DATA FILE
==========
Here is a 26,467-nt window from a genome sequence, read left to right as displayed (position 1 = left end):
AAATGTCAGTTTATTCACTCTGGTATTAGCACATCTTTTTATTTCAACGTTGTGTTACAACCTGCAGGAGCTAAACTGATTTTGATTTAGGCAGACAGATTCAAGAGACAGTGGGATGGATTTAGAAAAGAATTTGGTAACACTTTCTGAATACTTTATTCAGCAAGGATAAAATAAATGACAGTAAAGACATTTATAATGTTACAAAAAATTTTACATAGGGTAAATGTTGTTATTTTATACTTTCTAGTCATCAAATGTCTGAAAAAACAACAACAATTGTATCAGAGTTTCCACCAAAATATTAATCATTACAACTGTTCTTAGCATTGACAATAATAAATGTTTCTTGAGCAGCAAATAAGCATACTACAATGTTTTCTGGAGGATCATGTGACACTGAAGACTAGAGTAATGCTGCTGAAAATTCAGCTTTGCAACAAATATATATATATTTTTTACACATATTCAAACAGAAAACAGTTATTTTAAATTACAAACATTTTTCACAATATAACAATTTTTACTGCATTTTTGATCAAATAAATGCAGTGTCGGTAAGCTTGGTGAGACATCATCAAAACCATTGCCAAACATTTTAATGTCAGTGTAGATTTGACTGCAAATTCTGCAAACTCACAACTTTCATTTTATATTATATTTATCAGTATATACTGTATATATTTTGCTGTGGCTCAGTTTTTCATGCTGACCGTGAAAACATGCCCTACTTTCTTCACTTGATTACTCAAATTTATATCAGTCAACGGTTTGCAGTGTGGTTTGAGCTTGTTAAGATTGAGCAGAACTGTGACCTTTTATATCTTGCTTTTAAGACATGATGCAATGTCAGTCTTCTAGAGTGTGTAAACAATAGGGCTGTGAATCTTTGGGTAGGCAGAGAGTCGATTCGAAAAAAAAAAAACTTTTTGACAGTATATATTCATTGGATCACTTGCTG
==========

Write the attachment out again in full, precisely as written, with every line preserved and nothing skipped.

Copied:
Here is a 26,467-nt window from a genome sequence, read left to right as displayed (position 1 = left end):
AAATGTCAGTTTATTCACTCTGGTATTAGCACATCTTTTTATTTCAACGTTGTGTTACAACCTGCAGGAGCTAAACTGATTTTGATTTAGGCAGACAGATTCAAGAGACAGTGGGATGGATTTAGAAAAGAATTTGGTAACACTTTCTGAATACTTTATTCAGCAAGGATAAAATAAATGACAGTAAAGACATTTATAATGTTACAAAAAATTTTACATAGGGTAAATGTTGTTATTTTATACTTTCTAGTCATCAAATGTCTGAAAAAACAACAACAATTGTATCAGAGTTTCCACCAAAATATTAATCATTACAACTGTTCTTAGCATTGACAATAATAAATGTTTCTTGAGCAGCAAATAAGCATACTACAATGTTTTCTGGAGGATCATGTGACACTGAAGACTAGAGTAATGCTGCTGAAAATTCAGCTTTGCAACAAATATATATATATTTTTTACACATATTCAAACAGAAAACAGTTATTTTAAATTACAAACATTTTTCACAATATAACAATTTTTACTGCATTTTTGATCAAATAAATGCAGTGTCGGTAAGCTTGGTGAGACATCATCAAAACCATTGCCAAACATTTTAATGTCAGTGTAGATTTGACTGCAAATTCTGCAAACTCACAACTTTCATTTTATATTATATTTATCAGTATATACTGTATATATTTTGCTGTGGCTCAGTTTTTCATGCTGACCGTGAAAACATGCCCTACTTTCTTCACTTGATTACTCAAATTTATATCAGTCAACGGTTTGCAGTGTGGTTTGAGCTTGTTAAGATTGAGCAGAACTGTGACCTTTTATATCTTGCTTTTAAGACATGATGCAATGTCAGTCTTCTAGAGTGTGTAAACAATAGGGCTGTGAATCTTTGGGTAGGCAGAGAGTCGATTCGAAAAAAAAAAAACTTTTTGACAGTATATATTCATTGGATCACTTGCTG